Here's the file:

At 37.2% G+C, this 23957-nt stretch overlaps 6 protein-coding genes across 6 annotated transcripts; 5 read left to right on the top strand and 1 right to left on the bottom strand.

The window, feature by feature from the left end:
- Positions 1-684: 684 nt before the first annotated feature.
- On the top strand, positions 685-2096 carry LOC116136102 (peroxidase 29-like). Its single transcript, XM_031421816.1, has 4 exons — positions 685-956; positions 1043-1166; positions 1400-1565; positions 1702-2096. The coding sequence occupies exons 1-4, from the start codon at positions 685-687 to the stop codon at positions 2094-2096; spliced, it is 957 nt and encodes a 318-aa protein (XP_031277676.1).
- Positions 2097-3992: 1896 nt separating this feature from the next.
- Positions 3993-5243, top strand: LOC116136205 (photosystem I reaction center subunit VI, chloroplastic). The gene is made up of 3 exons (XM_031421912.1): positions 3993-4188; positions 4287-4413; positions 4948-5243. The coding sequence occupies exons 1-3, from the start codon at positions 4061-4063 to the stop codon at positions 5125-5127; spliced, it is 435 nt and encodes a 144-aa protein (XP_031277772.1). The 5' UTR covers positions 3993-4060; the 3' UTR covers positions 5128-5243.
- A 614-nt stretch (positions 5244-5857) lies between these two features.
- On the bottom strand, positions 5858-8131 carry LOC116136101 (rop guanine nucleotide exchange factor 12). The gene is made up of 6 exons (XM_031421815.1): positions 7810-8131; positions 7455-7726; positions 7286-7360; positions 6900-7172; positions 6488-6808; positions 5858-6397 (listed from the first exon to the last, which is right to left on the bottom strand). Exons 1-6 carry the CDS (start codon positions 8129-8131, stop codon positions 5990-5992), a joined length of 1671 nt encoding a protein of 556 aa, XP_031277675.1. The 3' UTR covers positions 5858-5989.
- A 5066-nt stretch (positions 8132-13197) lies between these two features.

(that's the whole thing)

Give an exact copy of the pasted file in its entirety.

At 37.2% G+C, this 23957-nt stretch overlaps 6 protein-coding genes across 6 annotated transcripts; 5 read left to right on the top strand and 1 right to left on the bottom strand.

The window, feature by feature from the left end:
- Positions 1-684: 684 nt before the first annotated feature.
- On the top strand, positions 685-2096 carry LOC116136102 (peroxidase 29-like). Its single transcript, XM_031421816.1, has 4 exons — positions 685-956; positions 1043-1166; positions 1400-1565; positions 1702-2096. The coding sequence occupies exons 1-4, from the start codon at positions 685-687 to the stop codon at positions 2094-2096; spliced, it is 957 nt and encodes a 318-aa protein (XP_031277676.1).
- Positions 2097-3992: 1896 nt separating this feature from the next.
- Positions 3993-5243, top strand: LOC116136205 (photosystem I reaction center subunit VI, chloroplastic). The gene is made up of 3 exons (XM_031421912.1): positions 3993-4188; positions 4287-4413; positions 4948-5243. The coding sequence occupies exons 1-3, from the start codon at positions 4061-4063 to the stop codon at positions 5125-5127; spliced, it is 435 nt and encodes a 144-aa protein (XP_031277772.1). The 5' UTR covers positions 3993-4060; the 3' UTR covers positions 5128-5243.
- A 614-nt stretch (positions 5244-5857) lies between these two features.
- On the bottom strand, positions 5858-8131 carry LOC116136101 (rop guanine nucleotide exchange factor 12). The gene is made up of 6 exons (XM_031421815.1): positions 7810-8131; positions 7455-7726; positions 7286-7360; positions 6900-7172; positions 6488-6808; positions 5858-6397 (listed from the first exon to the last, which is right to left on the bottom strand). Exons 1-6 carry the CDS (start codon positions 8129-8131, stop codon positions 5990-5992), a joined length of 1671 nt encoding a protein of 556 aa, XP_031277675.1. The 3' UTR covers positions 5858-5989.
- A 5066-nt stretch (positions 8132-13197) lies between these two features.